Are you a musician or an aspiring musician? Perhaps, you are someone who likes to plug in to the world of creation and makes some noise on some occasion? Either way, you would certainly be looking for some sort of DAW. But what is a DAW?
DAW stands for ‘Digital Audio Workstation’. This appliance most often points toward the bedroom producers. That is not true at all unless you are a player and do a lot of gigs outside and do not care about producing music home. Again, even you at some point will certainly want to get your hands on one of these DAWs, due to its vast library that you can choose to work with, say to make some sound, shape some sound or you just want to put on some track on loop and jam the hell out on its sound.
Picking the best digital audio workstation
When it comes down to choosing the DAW, there are endless amount of software out there. Yes, DAW is typically a piece of software residing in your computer system with vast possibilities of what you can do and create out of it. There are plenty of them out there. Most popular being Cubase, Ableton Live, ACID Pro, Fl studio, Reason, Mixcraft and others. Each of them has one’s own pros and cons of course. We will take a hike to Mixcraft and see what this piece of DAW is all about.
What is Mixcraft?
Mixcraft, is just like any other multi-track recording computer application. This piece of software is available only for the Windows operating system. There is little use of this to any other operating systems like Linux or Apple-based Mac. They have their own DAWs though. Most common features that Mixcraft is comprised of are the ones typical for digital audio workstations.
With its help, you can go ahead and record your instruments live and edit the sound in anyway you want. Another option is that you can do it based on patterns as well without having to record anything live in real time. Also Mixcraft works as a host between you and other third parties or built-in Mixcraft VST ( stands for a virtual studio technology) plug-ins. There is a crazy amount of VSTs out there to fiddle with. They support MIDI sequencing which is where you can change and edit your MIDI tracks.
How can you install Mixcraft on your machine?
A Mixcraft’s installation process is not anything crazy. The most of the process can be done with the clicking next approach with of course some minor manual changes if you want to customise the application from the very start, for instance by choosing a directory for the .exe file, a sound library directory, a VST plugins directory and other necessary options. They all will be prompted to you and you will be able to set the software in the way you prefer. With this usual procedure you are ready to get started.
How can you work with Mixcraft?
In the previous article, we have talked about a choice of your first digital audio workstation and we have picked Mixcraft to start your journey with. If you have already installed this programme on your computer according to the guidelines given before, you are ready to use it. This article will help you to understand how to navigate Mixcraft and what exactly can be done with the help of this popular software.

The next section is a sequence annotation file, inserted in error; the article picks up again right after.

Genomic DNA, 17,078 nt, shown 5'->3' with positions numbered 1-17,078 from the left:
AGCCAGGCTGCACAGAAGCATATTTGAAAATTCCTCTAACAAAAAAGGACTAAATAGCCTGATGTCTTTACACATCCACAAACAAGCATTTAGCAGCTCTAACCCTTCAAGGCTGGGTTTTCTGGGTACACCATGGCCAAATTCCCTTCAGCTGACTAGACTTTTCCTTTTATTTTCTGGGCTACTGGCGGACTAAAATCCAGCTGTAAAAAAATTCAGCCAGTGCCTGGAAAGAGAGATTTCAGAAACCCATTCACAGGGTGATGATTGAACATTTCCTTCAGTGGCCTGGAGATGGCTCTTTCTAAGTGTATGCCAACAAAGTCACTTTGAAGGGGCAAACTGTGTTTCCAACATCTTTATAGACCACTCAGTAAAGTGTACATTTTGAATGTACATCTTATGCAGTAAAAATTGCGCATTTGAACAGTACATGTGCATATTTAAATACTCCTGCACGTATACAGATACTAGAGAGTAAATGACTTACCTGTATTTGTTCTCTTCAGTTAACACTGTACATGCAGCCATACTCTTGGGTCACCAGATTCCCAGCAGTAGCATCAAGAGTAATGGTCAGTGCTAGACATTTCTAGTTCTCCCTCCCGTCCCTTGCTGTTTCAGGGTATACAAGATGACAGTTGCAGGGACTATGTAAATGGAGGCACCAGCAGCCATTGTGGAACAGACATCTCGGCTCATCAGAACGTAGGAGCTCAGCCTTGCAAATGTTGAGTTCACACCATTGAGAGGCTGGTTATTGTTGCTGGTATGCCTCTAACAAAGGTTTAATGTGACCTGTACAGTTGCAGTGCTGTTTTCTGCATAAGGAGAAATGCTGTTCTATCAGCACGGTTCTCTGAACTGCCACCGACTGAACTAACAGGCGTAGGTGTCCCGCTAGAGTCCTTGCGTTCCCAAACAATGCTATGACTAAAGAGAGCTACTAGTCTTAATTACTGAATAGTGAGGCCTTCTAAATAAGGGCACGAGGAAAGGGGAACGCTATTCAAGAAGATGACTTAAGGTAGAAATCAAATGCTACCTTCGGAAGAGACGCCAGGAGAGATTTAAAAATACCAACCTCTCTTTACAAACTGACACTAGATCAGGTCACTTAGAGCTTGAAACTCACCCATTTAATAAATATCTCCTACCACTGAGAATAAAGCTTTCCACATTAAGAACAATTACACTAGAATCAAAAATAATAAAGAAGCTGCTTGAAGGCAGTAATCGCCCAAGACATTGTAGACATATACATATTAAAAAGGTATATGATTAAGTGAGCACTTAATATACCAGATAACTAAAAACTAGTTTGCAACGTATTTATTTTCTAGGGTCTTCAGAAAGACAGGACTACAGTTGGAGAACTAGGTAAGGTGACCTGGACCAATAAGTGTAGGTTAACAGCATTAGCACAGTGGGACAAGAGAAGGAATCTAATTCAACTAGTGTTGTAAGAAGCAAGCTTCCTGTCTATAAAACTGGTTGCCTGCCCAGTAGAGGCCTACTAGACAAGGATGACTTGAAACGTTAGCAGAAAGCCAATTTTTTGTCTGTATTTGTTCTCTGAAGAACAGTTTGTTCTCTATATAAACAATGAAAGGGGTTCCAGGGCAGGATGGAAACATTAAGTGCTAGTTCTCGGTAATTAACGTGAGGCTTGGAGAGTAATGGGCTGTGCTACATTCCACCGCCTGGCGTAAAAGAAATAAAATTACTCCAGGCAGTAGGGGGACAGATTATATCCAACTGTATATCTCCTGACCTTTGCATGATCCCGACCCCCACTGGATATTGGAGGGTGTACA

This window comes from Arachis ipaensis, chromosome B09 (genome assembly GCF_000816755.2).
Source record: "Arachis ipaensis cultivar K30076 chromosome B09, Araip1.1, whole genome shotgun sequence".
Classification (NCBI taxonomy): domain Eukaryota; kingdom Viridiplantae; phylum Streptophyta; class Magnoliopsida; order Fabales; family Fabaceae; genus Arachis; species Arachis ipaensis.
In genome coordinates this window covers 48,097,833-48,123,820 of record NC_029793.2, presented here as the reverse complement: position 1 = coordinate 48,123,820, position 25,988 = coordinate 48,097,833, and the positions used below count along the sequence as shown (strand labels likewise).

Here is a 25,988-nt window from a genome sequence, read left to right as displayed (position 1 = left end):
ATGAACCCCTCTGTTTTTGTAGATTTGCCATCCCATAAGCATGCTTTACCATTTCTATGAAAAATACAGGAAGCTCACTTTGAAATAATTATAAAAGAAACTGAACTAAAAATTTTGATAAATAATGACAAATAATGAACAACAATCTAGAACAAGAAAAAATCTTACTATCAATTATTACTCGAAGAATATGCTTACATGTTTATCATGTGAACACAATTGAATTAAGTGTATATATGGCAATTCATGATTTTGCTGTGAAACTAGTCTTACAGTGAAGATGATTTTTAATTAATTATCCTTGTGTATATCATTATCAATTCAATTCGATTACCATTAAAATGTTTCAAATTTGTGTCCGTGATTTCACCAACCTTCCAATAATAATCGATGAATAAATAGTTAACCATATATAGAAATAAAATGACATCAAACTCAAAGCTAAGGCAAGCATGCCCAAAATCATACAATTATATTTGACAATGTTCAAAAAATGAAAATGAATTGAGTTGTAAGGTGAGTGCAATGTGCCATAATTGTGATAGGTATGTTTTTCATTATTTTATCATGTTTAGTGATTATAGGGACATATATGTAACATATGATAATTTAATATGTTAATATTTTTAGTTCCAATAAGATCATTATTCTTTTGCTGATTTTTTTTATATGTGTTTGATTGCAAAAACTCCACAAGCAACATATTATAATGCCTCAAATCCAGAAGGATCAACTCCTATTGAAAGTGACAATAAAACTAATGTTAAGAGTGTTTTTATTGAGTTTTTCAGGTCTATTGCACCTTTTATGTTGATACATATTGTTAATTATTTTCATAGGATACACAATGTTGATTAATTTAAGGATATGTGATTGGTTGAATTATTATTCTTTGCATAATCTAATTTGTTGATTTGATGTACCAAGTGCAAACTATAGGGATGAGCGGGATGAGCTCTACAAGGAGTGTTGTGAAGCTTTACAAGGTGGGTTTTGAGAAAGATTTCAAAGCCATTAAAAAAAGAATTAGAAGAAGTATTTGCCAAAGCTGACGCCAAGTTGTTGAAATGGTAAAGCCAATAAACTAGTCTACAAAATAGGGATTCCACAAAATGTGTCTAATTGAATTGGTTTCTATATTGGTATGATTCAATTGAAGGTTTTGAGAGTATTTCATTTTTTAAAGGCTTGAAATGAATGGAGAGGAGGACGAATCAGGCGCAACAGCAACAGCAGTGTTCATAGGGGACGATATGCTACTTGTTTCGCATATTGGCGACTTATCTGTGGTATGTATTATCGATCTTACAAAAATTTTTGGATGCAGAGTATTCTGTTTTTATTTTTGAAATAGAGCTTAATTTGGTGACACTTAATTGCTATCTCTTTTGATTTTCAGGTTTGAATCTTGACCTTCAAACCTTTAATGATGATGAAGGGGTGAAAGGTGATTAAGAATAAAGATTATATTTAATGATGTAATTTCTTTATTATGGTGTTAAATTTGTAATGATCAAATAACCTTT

Mixcraft: when installation is completed
Upon the opening up of the .exe file, you will end up with some sort of “Demo” track. This is where you can see how Mixcraft works by listening to the track and, of course, feel free to tweak stuff to see how it works and sounds in Mixcraft. This is a good sneak peak before you jump in with your personal projects.
If you now go to select from the top panel, and select a new one, you will end up on a new screen with a fresh start. This prompt box will ask you for some configuration you want to make to your project. Usually, this contains the BPM, beats per minute or the tempo, time signature, title of your project, the scale with which you want to start and paths to where you want to save your project. With these options set, you are at the fresh and empty place or canvas where your construction of imagination of sound begins.
Working with your projects
From here, most the things are pretty self explanatory and require just like any other programme, some basic exploration. Feel free to navigate through the features it provides. The GUI (Graphical User Interface ) is so neat and soothing at eye in this programme that you just cannot help but to poke around. Most eye-catching piece of the GUI of Mixcraft would be the master volume button and the display, where your time length of the track and other necessary information will be there including time signature.
On the left-hand side there is rack of instruments you can add to. It could be any virtual instrument or an audio track to live record your instruments or sing your heart out. There you will have some panning, volume level, name/rename of the track, and most noticeably the FX rack, where you can add various effect processors like delay, reverb, chorus, distortion or other wide range of built-in or third party effects. With each of these tracks, you have the option to automate your sound. Little plus + button drops down the automation section. On the bottom, you have your piano roll section, project manager, library or mixer.
Personally I have been using Mixcraft for over a decade and I like it most for its simplicity. Sound is not as rich as in some of the other workstations but with some skill and tweaks, you can make the audio sound so.